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When Driving Becomes Dangerous

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There is a specific offence of dangerous driving, which carries a maximum prison sentence of 2 years.

If that driving is a cause of someone's death, the maximum sentence rises to one of 14 years.

In each case there are minimum disqualification periods, very lengthy actual disqualifications and insurance premiums which will be significant for many years to come and can result in some drivers not being able to secure insurance at all.

What is dangerous driving?

Dangerous driving is defined by section 2A Road Traffic Act 1988:

"...a person is to be regarded as driving dangerously if (and, subject to subsection (2) below, only if)—

(a) the way he drives falls far below what would be expected of a competent and careful driver, and

(b) it would be obvious to a competent and careful driver that driving in that way would be dangerous.

The Crown Prosecution Service regards the following as being examples of dangerous driving, but it must be stressed that ultimately it will be a matter for the court to decide, and a full exploration of the circumstances of the alleged offence is required:

  • racing or competitive driving;
  • failing to have proper and safe regard for vulnerable road users
  • speed, which is particularly inappropriate for the prevailing road or traffic conditions;
  • aggressive driving, such as sudden lane changes, cutting into a line of vehicles or driving much too close to the vehicle in front;
  • disregard of traffic lights and other road signs, which, on an objective analysis, would appear to be deliberate;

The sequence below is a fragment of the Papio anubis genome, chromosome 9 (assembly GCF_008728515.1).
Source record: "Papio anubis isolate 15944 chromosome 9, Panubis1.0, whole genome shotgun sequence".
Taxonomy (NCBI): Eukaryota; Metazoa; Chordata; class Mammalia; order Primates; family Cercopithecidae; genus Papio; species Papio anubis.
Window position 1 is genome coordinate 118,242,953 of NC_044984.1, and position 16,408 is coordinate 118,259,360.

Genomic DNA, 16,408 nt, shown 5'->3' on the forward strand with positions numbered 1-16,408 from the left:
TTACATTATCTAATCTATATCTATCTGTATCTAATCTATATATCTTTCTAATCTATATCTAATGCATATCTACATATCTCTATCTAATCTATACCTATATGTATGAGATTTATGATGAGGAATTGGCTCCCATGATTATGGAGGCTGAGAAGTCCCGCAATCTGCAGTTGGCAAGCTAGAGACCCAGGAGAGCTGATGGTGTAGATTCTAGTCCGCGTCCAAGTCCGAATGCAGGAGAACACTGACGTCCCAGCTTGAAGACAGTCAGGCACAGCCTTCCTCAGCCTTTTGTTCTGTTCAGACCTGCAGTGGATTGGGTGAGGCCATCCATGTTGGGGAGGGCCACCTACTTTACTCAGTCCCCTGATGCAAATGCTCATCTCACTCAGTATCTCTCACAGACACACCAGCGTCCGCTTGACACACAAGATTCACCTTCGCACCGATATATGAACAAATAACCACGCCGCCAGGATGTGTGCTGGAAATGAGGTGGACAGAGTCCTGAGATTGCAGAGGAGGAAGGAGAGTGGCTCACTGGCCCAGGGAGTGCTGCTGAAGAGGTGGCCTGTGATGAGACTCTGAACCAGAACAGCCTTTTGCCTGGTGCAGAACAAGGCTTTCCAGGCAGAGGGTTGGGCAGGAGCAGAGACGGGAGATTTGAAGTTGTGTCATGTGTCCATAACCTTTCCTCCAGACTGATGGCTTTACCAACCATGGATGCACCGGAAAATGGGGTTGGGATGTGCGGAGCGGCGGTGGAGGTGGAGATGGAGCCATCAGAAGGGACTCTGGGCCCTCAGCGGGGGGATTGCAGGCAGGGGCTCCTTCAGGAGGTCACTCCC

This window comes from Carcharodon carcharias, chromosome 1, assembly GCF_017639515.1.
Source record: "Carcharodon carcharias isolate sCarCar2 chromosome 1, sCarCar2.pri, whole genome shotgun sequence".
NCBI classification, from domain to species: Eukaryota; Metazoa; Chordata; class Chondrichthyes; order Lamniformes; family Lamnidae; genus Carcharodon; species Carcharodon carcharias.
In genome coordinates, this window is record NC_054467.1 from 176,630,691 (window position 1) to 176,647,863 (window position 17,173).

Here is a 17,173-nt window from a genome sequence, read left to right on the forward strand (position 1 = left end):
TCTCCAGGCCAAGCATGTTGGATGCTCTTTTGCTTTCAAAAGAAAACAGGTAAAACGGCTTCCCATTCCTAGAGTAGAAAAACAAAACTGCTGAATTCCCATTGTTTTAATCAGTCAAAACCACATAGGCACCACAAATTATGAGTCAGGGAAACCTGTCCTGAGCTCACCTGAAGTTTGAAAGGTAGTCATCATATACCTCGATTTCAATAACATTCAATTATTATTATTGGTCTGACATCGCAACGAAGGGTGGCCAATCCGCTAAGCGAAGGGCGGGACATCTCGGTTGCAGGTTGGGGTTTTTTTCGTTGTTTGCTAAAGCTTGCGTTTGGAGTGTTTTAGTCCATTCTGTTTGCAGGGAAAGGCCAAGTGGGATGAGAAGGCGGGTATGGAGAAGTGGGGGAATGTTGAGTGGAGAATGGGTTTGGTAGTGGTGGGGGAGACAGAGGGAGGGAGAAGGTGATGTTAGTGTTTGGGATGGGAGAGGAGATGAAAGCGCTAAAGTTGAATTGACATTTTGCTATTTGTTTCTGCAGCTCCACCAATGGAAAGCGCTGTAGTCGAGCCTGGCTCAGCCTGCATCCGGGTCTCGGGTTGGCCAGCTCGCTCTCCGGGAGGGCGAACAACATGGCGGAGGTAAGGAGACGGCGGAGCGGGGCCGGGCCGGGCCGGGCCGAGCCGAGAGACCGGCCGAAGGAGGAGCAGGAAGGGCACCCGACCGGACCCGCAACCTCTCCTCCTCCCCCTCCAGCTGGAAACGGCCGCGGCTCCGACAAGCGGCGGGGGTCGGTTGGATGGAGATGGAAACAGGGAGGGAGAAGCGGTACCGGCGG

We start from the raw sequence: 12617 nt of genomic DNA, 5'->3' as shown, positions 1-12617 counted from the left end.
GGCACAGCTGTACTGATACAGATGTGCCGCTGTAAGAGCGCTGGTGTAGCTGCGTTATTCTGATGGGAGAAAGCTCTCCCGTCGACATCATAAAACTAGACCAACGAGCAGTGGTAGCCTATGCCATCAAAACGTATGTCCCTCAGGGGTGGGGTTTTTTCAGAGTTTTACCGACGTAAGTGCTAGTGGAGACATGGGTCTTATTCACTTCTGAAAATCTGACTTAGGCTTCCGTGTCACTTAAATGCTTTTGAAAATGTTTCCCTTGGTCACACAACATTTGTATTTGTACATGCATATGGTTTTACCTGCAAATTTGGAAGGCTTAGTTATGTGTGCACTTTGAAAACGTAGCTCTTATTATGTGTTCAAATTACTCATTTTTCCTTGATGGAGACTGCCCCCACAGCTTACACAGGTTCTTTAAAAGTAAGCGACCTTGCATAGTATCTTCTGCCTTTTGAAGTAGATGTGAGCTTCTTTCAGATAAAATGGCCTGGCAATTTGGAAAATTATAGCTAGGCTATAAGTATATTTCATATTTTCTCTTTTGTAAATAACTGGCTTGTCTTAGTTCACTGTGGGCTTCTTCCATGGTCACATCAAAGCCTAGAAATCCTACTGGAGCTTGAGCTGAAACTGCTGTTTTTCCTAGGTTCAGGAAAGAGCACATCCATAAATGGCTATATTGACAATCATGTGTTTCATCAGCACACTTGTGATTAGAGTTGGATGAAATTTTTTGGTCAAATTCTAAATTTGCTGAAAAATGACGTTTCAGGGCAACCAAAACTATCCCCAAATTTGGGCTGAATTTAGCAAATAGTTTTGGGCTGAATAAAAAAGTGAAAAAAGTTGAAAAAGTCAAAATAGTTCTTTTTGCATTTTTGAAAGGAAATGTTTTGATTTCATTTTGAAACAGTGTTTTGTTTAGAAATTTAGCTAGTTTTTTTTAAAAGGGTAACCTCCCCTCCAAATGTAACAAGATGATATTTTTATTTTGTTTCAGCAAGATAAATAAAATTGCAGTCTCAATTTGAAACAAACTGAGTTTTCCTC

• disregard of warnings from fellow passengers;
  • overtaking which could not have been carried out safely;
  • driving when knowingly suffering from a medical or physical condition that significantly and dangerously impairs the offender's driving skills such as having an arm or leg in plaster, or impaired eyesight. It can include the failure to take prescribed medication;
  • driving when knowingly deprived of adequate sleep or rest;
  • driving a vehicle knowing it has a dangerous defect or is poorly maintained or is dangerously loaded;
  • using a hand-held mobile phone or other hand-held electronic equipment whether as a phone or to compose or read text messages when the driver was avoidably and dangerously distracted by that use
  • driving whilst avoidably and dangerously distracted such as whilst reading a newspaper/map, talking to and looking at a passenger, selecting and lighting a cigarette or by adjusting the controls of electronic equipment such as a radio, hands-free mobile phone or satellite navigation equipment;

How we can assist

Whether facing imprisonment or not, the loss of a driving licence is for many people an incredibly serious penalty in itself, so all steps should be taken to avoid that happening.

It is therefore vital that if interviewed by police following an accident that you secure legal representation at the outset. All legal advice and assistance at a police station is free of charge, regardless of your financial means

Whether an act of driving amounts to dangerous driving is often not easy to ascertain, but our experienced lawyers routinely deal with all manner of driving cases, from the minor to the most serious.

At Emery Johnson Astills our specialist advocates in the Criminal Defence Team are highly experienced in dealing with driving offences at both the Magistrates’ and Crown Court. If you find yourself facing any driving offence it is vital to contact a solicitor as soon as possible to obtain expert legal advice. Representation at the police station is free, and legal aid may be available for your case at the Magistrates’ and Crown Court. For offences which do not qualify for legal aid, we offer fixed fees for appointments and representation. To discuss any driving offences please contact our Criminal Defence Team at Emery Johnson Astills in Leicester on 0116 2554855 or in Loughborough on 01509 610312.